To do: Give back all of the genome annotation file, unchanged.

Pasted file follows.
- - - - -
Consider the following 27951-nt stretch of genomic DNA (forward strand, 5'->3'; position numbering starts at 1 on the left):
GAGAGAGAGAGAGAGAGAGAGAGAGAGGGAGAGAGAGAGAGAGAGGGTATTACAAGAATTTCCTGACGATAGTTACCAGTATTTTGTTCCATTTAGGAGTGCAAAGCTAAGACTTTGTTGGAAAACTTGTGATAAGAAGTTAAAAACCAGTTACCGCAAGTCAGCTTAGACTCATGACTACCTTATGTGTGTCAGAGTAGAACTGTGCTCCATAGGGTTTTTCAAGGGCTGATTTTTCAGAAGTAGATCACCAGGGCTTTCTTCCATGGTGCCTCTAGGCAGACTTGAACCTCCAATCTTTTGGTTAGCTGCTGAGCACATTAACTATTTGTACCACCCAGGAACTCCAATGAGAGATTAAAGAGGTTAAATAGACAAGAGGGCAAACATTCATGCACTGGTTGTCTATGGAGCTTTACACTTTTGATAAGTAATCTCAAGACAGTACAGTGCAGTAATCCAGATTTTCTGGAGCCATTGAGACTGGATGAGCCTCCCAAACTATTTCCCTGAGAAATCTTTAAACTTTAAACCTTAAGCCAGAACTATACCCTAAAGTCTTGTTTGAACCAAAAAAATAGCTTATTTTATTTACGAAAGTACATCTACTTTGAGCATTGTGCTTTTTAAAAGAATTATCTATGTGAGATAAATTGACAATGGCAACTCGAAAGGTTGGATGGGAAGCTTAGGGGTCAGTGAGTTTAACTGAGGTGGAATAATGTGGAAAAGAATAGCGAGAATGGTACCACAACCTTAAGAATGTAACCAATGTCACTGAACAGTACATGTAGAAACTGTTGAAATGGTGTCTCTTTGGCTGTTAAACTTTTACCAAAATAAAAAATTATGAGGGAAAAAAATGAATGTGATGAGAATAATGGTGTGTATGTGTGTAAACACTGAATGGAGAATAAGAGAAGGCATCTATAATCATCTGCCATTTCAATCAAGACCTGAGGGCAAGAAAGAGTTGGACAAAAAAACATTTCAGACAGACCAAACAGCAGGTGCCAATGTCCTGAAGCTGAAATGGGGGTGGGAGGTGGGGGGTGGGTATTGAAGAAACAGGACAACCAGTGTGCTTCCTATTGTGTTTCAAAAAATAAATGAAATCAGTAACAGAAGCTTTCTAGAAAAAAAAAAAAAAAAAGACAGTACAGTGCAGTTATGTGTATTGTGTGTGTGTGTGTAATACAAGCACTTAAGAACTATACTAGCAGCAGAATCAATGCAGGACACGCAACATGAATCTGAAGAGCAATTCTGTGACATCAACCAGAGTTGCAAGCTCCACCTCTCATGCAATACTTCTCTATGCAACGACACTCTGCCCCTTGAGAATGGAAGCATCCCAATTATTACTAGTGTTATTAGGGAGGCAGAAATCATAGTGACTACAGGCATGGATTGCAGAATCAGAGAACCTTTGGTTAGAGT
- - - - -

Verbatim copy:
Consider the following 27951-nt stretch of genomic DNA (forward strand, 5'->3'; position numbering starts at 1 on the left):
GAGAGAGAGAGAGAGAGAGAGAGAGAGGGAGAGAGAGAGAGAGAGGGTATTACAAGAATTTCCTGACGATAGTTACCAGTATTTTGTTCCATTTAGGAGTGCAAAGCTAAGACTTTGTTGGAAAACTTGTGATAAGAAGTTAAAAACCAGTTACCGCAAGTCAGCTTAGACTCATGACTACCTTATGTGTGTCAGAGTAGAACTGTGCTCCATAGGGTTTTTCAAGGGCTGATTTTTCAGAAGTAGATCACCAGGGCTTTCTTCCATGGTGCCTCTAGGCAGACTTGAACCTCCAATCTTTTGGTTAGCTGCTGAGCACATTAACTATTTGTACCACCCAGGAACTCCAATGAGAGATTAAAGAGGTTAAATAGACAAGAGGGCAAACATTCATGCACTGGTTGTCTATGGAGCTTTACACTTTTGATAAGTAATCTCAAGACAGTACAGTGCAGTAATCCAGATTTTCTGGAGCCATTGAGACTGGATGAGCCTCCCAAACTATTTCCCTGAGAAATCTTTAAACTTTAAACCTTAAGCCAGAACTATACCCTAAAGTCTTGTTTGAACCAAAAAAATAGCTTATTTTATTTACGAAAGTACATCTACTTTGAGCATTGTGCTTTTTAAAAGAATTATCTATGTGAGATAAATTGACAATGGCAACTCGAAAGGTTGGATGGGAAGCTTAGGGGTCAGTGAGTTTAACTGAGGTGGAATAATGTGGAAAAGAATAGCGAGAATGGTACCACAACCTTAAGAATGTAACCAATGTCACTGAACAGTACATGTAGAAACTGTTGAAATGGTGTCTCTTTGGCTGTTAAACTTTTACCAAAATAAAAAATTATGAGGGAAAAAAATGAATGTGATGAGAATAATGGTGTGTATGTGTGTAAACACTGAATGGAGAATAAGAGAAGGCATCTATAATCATCTGCCATTTCAATCAAGACCTGAGGGCAAGAAAGAGTTGGACAAAAAAACATTTCAGACAGACCAAACAGCAGGTGCCAATGTCCTGAAGCTGAAATGGGGGTGGGAGGTGGGGGGTGGGTATTGAAGAAACAGGACAACCAGTGTGCTTCCTATTGTGTTTCAAAAAATAAATGAAATCAGTAACAGAAGCTTTCTAGAAAAAAAAAAAAAAAAAGACAGTACAGTGCAGTTATGTGTATTGTGTGTGTGTGTGTAATACAAGCACTTAAGAACTATACTAGCAGCAGAATCAATGCAGGACACGCAACATGAATCTGAAGAGCAATTCTGTGACATCAACCAGAGTTGCAAGCTCCACCTCTCATGCAATACTTCTCTATGCAACGACACTCTGCCCCTTGAGAATGGAAGCATCCCAATTATTACTAGTGTTATTAGGGAGGCAGAAATCATAGTGACTACAGGCATGGATTGCAGAATCAGAGAACCTTTGGTTAGAGT